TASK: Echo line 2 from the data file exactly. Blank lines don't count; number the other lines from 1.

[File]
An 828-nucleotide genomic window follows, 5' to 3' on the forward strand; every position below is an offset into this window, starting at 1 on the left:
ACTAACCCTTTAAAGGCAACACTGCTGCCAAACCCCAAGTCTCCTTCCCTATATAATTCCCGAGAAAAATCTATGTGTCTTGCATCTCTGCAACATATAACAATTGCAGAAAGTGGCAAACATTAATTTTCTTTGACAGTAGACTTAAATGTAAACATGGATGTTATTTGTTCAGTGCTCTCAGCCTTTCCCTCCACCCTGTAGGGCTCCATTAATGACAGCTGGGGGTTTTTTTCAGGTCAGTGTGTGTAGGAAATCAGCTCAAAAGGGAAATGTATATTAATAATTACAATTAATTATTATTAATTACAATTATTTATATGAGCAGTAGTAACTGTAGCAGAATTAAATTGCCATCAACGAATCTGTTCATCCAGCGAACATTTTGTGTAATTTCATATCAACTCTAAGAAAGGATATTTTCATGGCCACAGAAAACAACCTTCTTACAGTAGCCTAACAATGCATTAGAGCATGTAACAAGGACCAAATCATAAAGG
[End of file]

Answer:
ACTAACCCTTTAAAGGCAACACTGCTGCCAAACCCCAAGTCTCCTTCCCTATATAATTCCCGAGAAAAATCTATGTGTCTTGCATCTCTGCAACATATAACAATTGCAGAAAGTGGCAAACATTAATTTTCTTTGACAGTAGACTTAAATGTAAACATGGATGTTATTTGTTCAGTGCTCTCAGCCTTTCCCTCCACCCTGTAGGGCTCCATTAATGACAGCTGGGGGTTTTTTTCAGGTCAGTGTGTGTAGGAAATCAGCTCAAAAGGGAAATGTATATTAATAATTACAATTAATTATTATTAATTACAATTATTTATATGAGCAGTAGTAACTGTAGCAGAATTAAATTGCCATCAACGAATCTGTTCATCCAGCGAACATTTTGTGTAATTTCATATCAACTCTAAGAAAGGATATTTTCATGGCCACAGAAAACAACCTTCTTACAGTAGCCTAACAATGCATTAGAGCATGTAACAAGGACCAAATCATAAAGG